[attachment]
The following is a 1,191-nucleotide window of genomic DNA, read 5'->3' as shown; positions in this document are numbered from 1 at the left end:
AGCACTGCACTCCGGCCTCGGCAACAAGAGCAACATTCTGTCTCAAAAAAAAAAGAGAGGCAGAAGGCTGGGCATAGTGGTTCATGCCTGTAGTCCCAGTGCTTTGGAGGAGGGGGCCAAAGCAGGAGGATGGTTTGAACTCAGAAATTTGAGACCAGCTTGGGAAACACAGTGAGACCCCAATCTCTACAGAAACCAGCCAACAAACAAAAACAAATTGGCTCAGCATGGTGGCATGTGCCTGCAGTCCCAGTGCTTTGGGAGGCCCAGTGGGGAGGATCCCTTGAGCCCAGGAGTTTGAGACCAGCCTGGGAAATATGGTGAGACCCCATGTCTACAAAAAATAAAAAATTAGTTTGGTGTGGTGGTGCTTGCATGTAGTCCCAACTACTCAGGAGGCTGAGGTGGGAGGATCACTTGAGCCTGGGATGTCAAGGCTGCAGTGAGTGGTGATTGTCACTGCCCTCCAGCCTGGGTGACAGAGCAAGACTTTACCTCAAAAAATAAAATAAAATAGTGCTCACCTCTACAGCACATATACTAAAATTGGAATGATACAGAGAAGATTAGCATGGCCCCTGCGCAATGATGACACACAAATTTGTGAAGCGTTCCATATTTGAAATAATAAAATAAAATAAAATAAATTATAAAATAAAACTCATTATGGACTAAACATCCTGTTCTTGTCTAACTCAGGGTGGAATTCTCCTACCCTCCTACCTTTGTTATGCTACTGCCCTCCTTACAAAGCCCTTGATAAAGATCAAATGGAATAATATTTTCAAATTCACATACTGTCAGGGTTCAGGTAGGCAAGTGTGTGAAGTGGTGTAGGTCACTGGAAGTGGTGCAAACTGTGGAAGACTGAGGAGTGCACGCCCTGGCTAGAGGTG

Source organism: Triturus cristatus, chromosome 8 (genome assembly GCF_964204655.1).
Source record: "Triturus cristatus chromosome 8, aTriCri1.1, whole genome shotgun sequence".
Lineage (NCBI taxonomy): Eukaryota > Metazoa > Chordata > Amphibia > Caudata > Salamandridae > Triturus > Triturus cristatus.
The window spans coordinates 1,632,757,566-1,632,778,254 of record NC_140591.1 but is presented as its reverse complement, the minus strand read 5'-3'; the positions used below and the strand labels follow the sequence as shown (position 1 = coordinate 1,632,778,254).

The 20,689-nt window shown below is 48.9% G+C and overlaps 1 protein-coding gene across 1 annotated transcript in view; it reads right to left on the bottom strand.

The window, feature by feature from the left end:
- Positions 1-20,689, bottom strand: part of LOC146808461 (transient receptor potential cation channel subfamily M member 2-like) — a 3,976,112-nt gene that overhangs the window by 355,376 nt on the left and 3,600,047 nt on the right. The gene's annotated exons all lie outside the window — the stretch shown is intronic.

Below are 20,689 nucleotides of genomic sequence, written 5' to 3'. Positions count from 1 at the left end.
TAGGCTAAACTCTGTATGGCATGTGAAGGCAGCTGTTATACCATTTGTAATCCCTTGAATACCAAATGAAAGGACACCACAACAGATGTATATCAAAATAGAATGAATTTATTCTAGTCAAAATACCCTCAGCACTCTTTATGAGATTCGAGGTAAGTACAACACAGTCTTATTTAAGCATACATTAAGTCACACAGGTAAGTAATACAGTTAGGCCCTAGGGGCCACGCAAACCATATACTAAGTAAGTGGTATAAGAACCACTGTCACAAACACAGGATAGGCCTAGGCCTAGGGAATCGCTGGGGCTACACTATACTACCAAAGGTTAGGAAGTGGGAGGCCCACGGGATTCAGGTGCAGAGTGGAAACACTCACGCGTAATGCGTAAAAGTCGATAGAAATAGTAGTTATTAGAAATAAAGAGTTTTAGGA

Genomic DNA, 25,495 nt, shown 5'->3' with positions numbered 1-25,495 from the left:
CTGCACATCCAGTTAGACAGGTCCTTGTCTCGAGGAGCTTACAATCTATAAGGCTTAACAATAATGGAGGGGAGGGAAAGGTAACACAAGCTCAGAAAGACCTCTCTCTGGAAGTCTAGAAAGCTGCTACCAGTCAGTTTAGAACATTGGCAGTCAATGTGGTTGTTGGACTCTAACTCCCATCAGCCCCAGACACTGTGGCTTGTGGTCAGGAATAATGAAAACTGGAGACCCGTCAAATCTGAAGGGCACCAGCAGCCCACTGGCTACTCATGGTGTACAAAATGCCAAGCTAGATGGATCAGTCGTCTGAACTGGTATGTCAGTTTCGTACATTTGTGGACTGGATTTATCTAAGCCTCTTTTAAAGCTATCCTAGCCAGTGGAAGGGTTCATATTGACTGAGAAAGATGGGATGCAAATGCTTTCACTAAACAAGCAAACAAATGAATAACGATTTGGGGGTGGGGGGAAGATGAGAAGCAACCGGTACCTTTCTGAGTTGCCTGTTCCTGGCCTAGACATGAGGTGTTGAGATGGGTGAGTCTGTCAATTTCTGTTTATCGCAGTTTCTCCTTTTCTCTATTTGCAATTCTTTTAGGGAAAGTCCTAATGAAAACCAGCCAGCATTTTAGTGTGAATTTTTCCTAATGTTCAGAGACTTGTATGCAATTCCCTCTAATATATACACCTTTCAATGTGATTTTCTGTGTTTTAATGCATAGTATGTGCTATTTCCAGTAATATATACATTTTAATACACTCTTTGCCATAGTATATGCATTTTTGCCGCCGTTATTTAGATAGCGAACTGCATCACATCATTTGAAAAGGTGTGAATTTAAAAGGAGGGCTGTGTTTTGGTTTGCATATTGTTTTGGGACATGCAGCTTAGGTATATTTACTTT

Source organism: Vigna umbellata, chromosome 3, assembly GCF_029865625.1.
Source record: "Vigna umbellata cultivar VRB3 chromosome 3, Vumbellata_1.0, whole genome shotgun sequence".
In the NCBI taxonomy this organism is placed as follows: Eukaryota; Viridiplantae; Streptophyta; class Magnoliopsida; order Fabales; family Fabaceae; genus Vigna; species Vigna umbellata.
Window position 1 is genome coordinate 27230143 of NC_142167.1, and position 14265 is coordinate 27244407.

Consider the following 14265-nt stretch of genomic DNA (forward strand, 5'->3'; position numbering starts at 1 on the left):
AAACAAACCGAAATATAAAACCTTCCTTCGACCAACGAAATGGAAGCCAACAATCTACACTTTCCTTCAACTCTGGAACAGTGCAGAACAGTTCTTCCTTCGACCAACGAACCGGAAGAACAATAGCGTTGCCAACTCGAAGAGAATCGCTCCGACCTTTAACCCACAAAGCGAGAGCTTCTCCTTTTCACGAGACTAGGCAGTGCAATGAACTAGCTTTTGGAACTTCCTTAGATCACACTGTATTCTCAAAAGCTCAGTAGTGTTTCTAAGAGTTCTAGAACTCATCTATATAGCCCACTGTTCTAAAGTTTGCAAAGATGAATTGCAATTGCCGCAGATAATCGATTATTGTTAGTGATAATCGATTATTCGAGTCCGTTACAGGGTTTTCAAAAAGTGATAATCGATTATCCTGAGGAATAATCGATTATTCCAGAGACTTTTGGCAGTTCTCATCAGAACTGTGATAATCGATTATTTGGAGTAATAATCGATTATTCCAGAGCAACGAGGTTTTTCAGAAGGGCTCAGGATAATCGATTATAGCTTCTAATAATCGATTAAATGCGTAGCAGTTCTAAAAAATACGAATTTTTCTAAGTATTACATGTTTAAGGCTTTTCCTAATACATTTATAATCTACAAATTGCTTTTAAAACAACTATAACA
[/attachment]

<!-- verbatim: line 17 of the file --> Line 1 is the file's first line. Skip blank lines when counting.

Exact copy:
Window position 1 is genome coordinate 27230143 of NC_142167.1, and position 14265 is coordinate 27244407.